Foxtrot Eight was one of four smaller landing craft used by Portsmouth-based assault ship HMS Fearless to ferry commandos and their equipment ashore at San Carlos in May 1982.
After long and fruitful service, Fearless was broken up a decade ago – but two of her landing craft were saved as museum pieces.
One – Foxtrot Seven, used in the evacuation of crew of stricken frigate HMS Antelope – sits outside the Royal Marines Museum in Eastney as a monument to landing craft crew.
Foxtrot Eight was donated to the historic dockyard where she could be seen floating in the Mast Pond – between Action Stations and Boathouse No.4.
With the latter building brought back to life at the end of last year as a centre for small boat building thanks to £6m of investment, the facilities exist to bring F8 back to life.
Volunteers from the Portsmouth Naval Base Property Trust will team up with students from both the International Boatbuilding Training College Portsmouth and Solent Marine Academy, who share Boathouse 4, to restore the craft – although they face quite a task.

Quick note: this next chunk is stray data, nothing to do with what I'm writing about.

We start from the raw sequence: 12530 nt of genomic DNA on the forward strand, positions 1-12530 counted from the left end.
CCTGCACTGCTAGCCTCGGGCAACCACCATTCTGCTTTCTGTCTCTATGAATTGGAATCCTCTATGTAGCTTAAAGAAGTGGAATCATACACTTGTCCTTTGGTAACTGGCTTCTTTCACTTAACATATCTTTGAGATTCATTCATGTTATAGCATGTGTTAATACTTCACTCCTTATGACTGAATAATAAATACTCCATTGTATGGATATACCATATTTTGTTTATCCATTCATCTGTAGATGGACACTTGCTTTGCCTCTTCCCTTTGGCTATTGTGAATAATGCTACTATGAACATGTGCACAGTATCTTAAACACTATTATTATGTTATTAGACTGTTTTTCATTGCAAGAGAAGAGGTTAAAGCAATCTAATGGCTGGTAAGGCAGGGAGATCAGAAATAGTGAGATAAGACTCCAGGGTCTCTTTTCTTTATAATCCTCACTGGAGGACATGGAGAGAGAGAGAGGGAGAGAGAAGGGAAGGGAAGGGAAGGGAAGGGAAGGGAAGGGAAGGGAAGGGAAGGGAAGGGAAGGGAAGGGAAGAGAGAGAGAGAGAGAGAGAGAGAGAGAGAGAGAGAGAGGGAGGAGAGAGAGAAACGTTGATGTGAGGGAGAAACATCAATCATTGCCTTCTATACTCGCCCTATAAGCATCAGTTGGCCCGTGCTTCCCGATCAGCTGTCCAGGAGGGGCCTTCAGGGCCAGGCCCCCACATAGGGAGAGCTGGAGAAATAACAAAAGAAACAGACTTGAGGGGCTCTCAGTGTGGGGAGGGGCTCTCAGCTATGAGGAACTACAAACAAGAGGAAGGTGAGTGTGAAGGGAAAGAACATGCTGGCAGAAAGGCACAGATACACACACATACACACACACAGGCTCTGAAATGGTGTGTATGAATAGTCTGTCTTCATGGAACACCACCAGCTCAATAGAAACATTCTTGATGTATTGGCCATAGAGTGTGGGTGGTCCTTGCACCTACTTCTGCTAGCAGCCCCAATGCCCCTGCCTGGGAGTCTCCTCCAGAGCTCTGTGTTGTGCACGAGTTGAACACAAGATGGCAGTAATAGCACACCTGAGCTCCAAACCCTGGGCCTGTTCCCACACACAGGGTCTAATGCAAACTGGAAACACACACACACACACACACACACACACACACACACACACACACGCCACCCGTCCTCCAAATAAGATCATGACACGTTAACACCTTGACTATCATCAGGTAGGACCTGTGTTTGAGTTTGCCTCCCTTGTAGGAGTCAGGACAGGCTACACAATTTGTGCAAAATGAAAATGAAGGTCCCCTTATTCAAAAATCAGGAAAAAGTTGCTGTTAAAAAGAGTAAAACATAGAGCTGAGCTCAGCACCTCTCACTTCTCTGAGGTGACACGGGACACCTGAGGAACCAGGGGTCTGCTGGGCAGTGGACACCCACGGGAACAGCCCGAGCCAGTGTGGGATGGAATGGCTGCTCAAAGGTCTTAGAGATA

‘The years of retirement sitting in the Mast Pond have not been kind to F8,’ said volunteer Lt Paul ‘Shady’ Lane from survey ship HMS Scott.
‘The hull is riddled with marine growth and many of the fittings – including the engines – are in desperate need of attention.’
Caroline Barrie-Smith, Community Participation and Learning Officer at Boathouse 4, Said: “We would love to hear from veterans, particularly from 40 Commando and the Parachute regiment (3 para) or the 41 rescued from HMS Antelope about the role of these Falkland’s campaign landing craft (both from HMS Intrepid and HMS Fearless) and any personal stories, photographs or experiences people might want to share. We estimate we need in the region of £200,000 to restore her and get her back onto the water. F8 is just one of a number of historic boats being worked on in Boathouse 4 and these small craft never fail to inspire our visitors.”
If the restoration programme succeeds, the landing craft will give disabled visitors in particular a tour of the harbour in an historic vessel – thanks to the bow ramp allowing easier access.